About the sharking thing- yes that it. We're 27 and 30 and do not troll the dance clubs looking for early 20's experiments.

We should be judged on who we are not on label misconceptions. We are completely aware of the IF factor being as our quiet little corner in Canada has probably never even heard of Polyamory before. They are still under the preconceived notions that anything more than M/F is cheating on the other/whoring around/or some uber strange sexual sadist fantasy. Yay for the Bible Belt.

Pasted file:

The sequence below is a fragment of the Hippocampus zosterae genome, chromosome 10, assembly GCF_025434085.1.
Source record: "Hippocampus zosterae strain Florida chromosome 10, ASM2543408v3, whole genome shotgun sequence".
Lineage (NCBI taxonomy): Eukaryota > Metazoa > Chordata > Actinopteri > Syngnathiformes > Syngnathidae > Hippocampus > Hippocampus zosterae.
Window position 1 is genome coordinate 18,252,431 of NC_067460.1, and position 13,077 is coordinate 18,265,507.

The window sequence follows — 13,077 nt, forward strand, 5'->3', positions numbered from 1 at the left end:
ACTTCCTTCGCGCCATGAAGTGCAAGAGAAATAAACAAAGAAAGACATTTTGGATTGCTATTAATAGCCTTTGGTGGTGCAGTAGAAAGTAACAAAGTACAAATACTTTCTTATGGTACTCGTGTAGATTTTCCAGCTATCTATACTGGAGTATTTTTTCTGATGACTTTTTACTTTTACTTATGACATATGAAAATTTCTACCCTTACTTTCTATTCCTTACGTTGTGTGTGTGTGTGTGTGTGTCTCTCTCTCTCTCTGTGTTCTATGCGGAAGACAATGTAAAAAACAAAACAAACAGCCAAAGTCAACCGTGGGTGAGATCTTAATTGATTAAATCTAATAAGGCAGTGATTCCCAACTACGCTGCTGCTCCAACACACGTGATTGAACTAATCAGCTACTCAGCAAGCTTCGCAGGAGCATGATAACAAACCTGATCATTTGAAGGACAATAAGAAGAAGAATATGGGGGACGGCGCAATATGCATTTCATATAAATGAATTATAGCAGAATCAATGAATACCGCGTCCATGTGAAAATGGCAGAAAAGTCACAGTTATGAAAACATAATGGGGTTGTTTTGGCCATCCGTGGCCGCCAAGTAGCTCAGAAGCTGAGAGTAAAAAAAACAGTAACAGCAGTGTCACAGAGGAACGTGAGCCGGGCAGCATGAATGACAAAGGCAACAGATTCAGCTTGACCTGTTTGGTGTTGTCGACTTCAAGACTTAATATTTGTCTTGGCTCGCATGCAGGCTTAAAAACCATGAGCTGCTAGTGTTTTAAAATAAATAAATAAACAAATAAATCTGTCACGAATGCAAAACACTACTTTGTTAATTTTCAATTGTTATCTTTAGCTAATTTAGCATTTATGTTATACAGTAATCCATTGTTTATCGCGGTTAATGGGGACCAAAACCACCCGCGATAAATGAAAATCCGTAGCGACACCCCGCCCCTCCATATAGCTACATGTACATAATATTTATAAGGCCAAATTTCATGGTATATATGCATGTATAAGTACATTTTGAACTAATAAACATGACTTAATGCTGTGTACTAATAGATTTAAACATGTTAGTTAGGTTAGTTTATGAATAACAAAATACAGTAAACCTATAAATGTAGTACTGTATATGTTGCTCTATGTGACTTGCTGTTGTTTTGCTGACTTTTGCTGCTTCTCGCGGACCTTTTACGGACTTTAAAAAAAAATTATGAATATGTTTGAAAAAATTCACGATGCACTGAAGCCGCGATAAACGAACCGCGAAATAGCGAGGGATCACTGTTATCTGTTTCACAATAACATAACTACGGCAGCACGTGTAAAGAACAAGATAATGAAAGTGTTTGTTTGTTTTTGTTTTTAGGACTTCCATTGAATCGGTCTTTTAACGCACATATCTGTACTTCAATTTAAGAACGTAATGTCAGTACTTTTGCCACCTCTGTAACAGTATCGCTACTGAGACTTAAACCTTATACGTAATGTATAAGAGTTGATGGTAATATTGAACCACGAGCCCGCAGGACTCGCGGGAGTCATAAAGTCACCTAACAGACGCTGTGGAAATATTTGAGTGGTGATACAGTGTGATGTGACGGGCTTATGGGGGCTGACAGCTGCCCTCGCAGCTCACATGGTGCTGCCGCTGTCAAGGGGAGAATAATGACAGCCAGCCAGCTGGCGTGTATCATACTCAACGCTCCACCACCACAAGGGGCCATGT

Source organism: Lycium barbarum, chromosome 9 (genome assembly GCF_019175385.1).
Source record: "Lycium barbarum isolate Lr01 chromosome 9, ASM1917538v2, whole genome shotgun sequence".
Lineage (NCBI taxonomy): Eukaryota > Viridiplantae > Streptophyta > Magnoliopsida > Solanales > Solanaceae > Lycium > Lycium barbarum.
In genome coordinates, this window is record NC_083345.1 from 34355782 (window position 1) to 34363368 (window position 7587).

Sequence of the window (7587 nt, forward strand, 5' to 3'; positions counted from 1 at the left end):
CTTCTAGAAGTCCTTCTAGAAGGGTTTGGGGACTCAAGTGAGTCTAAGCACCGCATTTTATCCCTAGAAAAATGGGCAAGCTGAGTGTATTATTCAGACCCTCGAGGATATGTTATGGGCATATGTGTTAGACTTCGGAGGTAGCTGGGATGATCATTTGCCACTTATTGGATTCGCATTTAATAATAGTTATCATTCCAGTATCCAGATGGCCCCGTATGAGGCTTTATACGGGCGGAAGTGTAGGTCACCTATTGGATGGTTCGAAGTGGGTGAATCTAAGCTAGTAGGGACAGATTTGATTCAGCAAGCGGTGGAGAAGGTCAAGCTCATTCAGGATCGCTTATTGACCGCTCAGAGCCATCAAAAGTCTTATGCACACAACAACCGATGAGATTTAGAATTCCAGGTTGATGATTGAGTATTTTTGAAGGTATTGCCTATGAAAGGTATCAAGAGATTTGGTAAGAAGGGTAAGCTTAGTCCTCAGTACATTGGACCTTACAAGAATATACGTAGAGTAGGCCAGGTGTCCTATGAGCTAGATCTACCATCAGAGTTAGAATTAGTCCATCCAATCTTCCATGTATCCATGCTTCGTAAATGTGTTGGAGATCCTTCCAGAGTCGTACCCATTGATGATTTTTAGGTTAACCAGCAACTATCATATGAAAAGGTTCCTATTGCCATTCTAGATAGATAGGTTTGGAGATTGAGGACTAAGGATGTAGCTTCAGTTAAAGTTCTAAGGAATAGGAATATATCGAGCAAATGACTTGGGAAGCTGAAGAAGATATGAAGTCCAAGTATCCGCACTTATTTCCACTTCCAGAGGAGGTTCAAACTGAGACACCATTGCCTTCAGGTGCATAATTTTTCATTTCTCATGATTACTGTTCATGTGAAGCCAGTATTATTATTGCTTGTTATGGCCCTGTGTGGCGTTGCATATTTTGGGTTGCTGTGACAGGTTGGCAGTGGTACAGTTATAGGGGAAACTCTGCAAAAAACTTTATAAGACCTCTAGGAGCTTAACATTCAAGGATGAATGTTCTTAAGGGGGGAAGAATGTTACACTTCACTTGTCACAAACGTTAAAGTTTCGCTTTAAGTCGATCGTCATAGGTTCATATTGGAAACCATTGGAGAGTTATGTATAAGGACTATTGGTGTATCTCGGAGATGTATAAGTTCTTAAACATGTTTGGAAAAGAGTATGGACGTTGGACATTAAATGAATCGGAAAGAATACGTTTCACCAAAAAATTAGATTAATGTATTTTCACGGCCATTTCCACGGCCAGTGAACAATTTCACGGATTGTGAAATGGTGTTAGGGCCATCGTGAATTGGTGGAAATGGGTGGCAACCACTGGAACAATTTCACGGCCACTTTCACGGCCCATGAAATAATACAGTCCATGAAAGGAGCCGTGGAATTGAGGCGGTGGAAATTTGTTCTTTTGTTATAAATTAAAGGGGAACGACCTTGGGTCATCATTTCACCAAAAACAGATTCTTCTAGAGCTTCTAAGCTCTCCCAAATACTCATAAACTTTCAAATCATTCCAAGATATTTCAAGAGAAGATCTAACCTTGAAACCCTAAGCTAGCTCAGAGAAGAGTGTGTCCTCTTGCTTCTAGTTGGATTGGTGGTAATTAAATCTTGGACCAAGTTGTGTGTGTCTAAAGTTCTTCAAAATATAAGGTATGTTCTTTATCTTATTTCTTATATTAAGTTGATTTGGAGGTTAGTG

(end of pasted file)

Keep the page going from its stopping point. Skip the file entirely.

Helo 02-21-2013 07:30 PM

I haven't found single poly people to be THAT rare. Perhaps its because I'm a bit younger but they don't seem to be as scarce as people paint them to be.

Where I ran into trouble was being a relatively single poly guy. Single poly women are highly sought after, single poly men...not so much.